The government on Sunday unveiled a broad set of initiatives to slow the rise in living expenses, particularly those for food and fuel, and to revive the flagging economic growth of the nation.
President Nana Addo Dankwa Akufo-Addo optimistically presented a slew of new steps in a televised national address to update the people on the economy. He said that these measures will slow the pace of the current economic decline.
These measures include increasing revenue collection from the existing tax revenue to GDP ratio of 13% to between 18% and 20%, reviewing the energy sector changes, capping statutory funds, putting the exclusions Act into effect, and implementing a new property rate system.
The policies of a 30% salary cut for political office holders, such as the President, Vice President, Ministers, Deputy Ministers, Metropolitan, Municipal and District Chief Executives, and appointees to State-owned Enterprises in 2023, as well as a 30% cut in discretionary spending of Ministries, Departments, and Agencies, are to be maintained.
The plan also aims to reduce total public debt as a percentage of GDP to around 55% by 2028, with the service of external debt set at no more than 18% of national income by the same year.
In relation to the imports of goods like rice, poultry, vegetable oil, toothpicks, pasta, fruit juice, bottled water, ceramic tiles, and others that can be manufactured and produced in Ghana with increased government support and that of the banking sector, it would also prioritize imports and review the management of foreign exchange reserves.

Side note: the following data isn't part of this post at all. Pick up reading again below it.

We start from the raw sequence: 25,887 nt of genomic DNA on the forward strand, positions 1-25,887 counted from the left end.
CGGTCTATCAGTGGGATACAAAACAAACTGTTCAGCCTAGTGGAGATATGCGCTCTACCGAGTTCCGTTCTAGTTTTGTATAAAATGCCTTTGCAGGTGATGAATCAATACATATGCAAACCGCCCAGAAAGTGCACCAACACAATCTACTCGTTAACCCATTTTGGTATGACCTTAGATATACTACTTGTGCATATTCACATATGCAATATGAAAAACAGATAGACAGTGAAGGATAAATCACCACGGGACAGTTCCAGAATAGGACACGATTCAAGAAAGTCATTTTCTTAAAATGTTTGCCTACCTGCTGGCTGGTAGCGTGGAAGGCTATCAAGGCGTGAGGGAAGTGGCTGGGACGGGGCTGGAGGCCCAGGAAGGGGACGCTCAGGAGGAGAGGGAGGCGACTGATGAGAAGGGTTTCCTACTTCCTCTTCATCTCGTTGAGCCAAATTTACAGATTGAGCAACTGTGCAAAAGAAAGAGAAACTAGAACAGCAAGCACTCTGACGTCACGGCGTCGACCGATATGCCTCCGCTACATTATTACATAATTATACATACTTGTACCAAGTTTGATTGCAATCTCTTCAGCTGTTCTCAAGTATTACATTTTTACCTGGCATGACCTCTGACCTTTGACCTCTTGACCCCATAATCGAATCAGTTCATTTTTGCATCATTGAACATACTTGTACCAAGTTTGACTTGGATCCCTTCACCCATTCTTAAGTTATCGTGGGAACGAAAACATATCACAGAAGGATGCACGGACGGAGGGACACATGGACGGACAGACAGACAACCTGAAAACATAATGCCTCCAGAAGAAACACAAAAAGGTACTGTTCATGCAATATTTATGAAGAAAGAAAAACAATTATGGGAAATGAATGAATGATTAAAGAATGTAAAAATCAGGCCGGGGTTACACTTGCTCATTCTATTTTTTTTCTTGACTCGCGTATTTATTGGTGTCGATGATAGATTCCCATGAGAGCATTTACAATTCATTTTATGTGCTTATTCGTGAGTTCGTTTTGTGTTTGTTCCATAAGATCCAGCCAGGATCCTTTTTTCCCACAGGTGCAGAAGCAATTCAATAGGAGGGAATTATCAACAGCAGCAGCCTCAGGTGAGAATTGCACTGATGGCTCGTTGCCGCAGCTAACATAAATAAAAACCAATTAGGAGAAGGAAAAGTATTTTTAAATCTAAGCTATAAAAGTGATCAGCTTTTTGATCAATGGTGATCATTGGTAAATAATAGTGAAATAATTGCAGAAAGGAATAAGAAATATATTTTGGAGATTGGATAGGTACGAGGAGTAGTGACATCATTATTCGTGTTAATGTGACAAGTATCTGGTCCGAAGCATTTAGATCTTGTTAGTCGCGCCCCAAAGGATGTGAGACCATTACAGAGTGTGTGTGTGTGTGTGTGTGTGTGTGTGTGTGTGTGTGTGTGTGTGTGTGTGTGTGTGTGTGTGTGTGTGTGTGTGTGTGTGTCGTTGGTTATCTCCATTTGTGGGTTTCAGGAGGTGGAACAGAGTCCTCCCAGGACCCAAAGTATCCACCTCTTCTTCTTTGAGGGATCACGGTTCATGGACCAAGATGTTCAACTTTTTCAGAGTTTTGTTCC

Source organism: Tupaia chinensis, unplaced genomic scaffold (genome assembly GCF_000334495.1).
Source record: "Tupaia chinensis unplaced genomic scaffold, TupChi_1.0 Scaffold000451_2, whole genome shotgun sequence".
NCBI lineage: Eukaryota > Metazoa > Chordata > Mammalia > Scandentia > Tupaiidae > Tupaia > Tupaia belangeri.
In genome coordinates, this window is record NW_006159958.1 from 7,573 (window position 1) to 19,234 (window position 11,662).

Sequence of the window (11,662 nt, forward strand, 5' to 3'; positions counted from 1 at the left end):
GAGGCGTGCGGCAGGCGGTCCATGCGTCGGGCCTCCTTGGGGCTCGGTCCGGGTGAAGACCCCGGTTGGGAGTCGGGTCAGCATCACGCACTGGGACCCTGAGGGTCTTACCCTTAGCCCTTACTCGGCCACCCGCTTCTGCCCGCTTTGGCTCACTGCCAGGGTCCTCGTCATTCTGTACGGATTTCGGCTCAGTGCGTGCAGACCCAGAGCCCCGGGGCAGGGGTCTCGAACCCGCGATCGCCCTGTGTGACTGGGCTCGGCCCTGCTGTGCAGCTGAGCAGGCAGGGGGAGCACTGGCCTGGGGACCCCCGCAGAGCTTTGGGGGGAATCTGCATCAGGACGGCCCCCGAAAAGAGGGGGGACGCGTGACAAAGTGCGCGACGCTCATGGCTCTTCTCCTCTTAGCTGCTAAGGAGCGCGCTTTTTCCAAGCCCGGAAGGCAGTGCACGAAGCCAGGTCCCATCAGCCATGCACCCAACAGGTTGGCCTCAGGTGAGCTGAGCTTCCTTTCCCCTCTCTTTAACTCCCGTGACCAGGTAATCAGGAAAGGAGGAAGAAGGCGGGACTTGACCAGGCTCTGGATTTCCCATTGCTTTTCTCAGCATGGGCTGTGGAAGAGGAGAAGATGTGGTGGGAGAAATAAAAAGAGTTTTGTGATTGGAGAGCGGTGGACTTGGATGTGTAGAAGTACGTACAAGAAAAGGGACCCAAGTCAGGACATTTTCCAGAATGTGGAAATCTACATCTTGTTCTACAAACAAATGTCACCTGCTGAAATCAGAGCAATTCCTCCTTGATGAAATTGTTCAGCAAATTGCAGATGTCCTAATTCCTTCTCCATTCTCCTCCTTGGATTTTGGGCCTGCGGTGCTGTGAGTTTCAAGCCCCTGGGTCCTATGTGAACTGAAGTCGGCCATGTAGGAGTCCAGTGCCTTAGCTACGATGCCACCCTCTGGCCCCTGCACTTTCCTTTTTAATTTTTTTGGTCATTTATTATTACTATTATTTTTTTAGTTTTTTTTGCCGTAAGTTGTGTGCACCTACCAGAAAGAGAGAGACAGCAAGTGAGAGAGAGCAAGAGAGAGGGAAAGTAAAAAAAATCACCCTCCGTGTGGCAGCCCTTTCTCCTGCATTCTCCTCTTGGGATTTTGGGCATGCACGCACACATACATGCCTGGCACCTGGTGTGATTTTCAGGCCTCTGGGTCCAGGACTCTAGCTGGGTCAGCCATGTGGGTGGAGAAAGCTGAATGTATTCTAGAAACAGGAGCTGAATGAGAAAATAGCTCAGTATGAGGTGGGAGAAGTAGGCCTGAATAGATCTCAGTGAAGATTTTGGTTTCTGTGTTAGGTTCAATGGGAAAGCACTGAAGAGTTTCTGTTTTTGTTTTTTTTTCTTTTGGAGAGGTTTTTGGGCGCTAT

In order to strengthen the market’s resistance to external vulnerabilities, the measures also aim to sanitize the foreign exchange market by ensuring that banks and forex bureaus adhere to international best practices.
Following a cabinet retreat that was forced by skyrocketing food costs, a sharp devaluation of the Cedi, and rising fuel prices that sparked public outcry for an improved economy, those measures were finally put into place.
Following those economic shocks, the government has asked the International Monetary Fund (IMF) for a three billion dollar assistance program to help Ghana manage its balance of payments, stop the depreciation of the Cedi, and generally help stabilize the economy and return it to a solid growth trajectory.
In his speech, President Akufo-Addo said that the government was seeking to find consistent, dependable sources of reasonably priced petroleum products for the Ghanaian market.
When the plan is effective, he claimed, it will stop the rise in fuel prices and “provide relief to us all” along with a stable currency.
The President also urged Ghanaians to buy locally produced goods and services to cut down on imports, which would relieve pressure on the cedi.
“We must work to ensure that the majority of goods in our shops and market places are those we produce and grow here in Ghana. That is why we have to support our farmers and domestic industries, including those created under the 1-District-1-Factory initiative, to help reduce our dependence on imports, and allow us the opportunity to export more and more of our products, and guarantee a stable currency that will present a high level of predictability for citizens and the business community.
“We must, as a matter of urgent national security, reduce our dependence on imported goods, and enhance our self-reliance, as demanded by our overarching goal of creating a Ghana Beyond Aid,” he added.
Source: Ghanatodayonline.com/Louis Gyamerah